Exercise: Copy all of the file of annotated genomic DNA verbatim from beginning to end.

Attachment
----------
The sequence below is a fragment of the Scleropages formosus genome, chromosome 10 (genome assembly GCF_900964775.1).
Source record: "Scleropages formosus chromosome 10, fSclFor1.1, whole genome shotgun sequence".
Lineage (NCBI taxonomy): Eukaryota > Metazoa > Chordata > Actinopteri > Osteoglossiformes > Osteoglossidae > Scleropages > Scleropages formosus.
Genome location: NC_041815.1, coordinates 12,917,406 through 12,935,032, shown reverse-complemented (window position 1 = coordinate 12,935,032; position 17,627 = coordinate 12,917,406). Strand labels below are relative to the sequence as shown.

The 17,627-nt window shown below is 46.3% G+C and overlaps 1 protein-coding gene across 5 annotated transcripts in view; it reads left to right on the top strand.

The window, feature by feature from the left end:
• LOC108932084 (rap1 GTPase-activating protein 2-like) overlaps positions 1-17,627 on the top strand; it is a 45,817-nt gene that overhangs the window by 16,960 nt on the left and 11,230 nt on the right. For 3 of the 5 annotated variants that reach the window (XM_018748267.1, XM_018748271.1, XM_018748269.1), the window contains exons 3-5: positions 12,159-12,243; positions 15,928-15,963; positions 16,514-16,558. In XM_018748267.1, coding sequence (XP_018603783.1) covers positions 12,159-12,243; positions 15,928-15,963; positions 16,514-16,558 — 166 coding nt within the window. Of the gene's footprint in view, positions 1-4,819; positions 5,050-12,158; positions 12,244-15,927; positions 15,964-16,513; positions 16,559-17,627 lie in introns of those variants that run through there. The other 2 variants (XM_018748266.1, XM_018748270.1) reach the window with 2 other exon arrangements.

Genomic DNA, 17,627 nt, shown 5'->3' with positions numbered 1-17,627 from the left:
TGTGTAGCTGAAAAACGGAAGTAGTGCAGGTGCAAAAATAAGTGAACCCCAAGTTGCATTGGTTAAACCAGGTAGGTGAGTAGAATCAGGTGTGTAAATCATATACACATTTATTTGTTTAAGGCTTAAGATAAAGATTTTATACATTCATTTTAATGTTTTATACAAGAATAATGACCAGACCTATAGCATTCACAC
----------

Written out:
The sequence below is a fragment of the Scleropages formosus genome, chromosome 10 (genome assembly GCF_900964775.1).
Source record: "Scleropages formosus chromosome 10, fSclFor1.1, whole genome shotgun sequence".
Lineage (NCBI taxonomy): Eukaryota > Metazoa > Chordata > Actinopteri > Osteoglossiformes > Osteoglossidae > Scleropages > Scleropages formosus.
Genome location: NC_041815.1, coordinates 12,917,406 through 12,935,032, shown reverse-complemented (window position 1 = coordinate 12,935,032; position 17,627 = coordinate 12,917,406). Strand labels below are relative to the sequence as shown.

The 17,627-nt window shown below is 46.3% G+C and overlaps 1 protein-coding gene across 5 annotated transcripts in view; it reads left to right on the top strand.

The window, feature by feature from the left end:
• LOC108932084 (rap1 GTPase-activating protein 2-like) overlaps positions 1-17,627 on the top strand; it is a 45,817-nt gene that overhangs the window by 16,960 nt on the left and 11,230 nt on the right. For 3 of the 5 annotated variants that reach the window (XM_018748267.1, XM_018748271.1, XM_018748269.1), the window contains exons 3-5: positions 12,159-12,243; positions 15,928-15,963; positions 16,514-16,558. In XM_018748267.1, coding sequence (XP_018603783.1) covers positions 12,159-12,243; positions 15,928-15,963; positions 16,514-16,558 — 166 coding nt within the window. Of the gene's footprint in view, positions 1-4,819; positions 5,050-12,158; positions 12,244-15,927; positions 15,964-16,513; positions 16,559-17,627 lie in introns of those variants that run through there. The other 2 variants (XM_018748266.1, XM_018748270.1) reach the window with 2 other exon arrangements.

Genomic DNA, 17,627 nt, shown 5'->3' with positions numbered 1-17,627 from the left:
TGTGTAGCTGAAAAACGGAAGTAGTGCAGGTGCAAAAATAAGTGAACCCCAAGTTGCATTGGTTAAACCAGGTAGGTGAGTAGAATCAGGTGTGTAAATCATATACACATTTATTTGTTTAAGGCTTAAGATAAAGATTTTATACATTCATTTTAATGTTTTATACAAGAATAATGACCAGACCTATAGCATTCACAC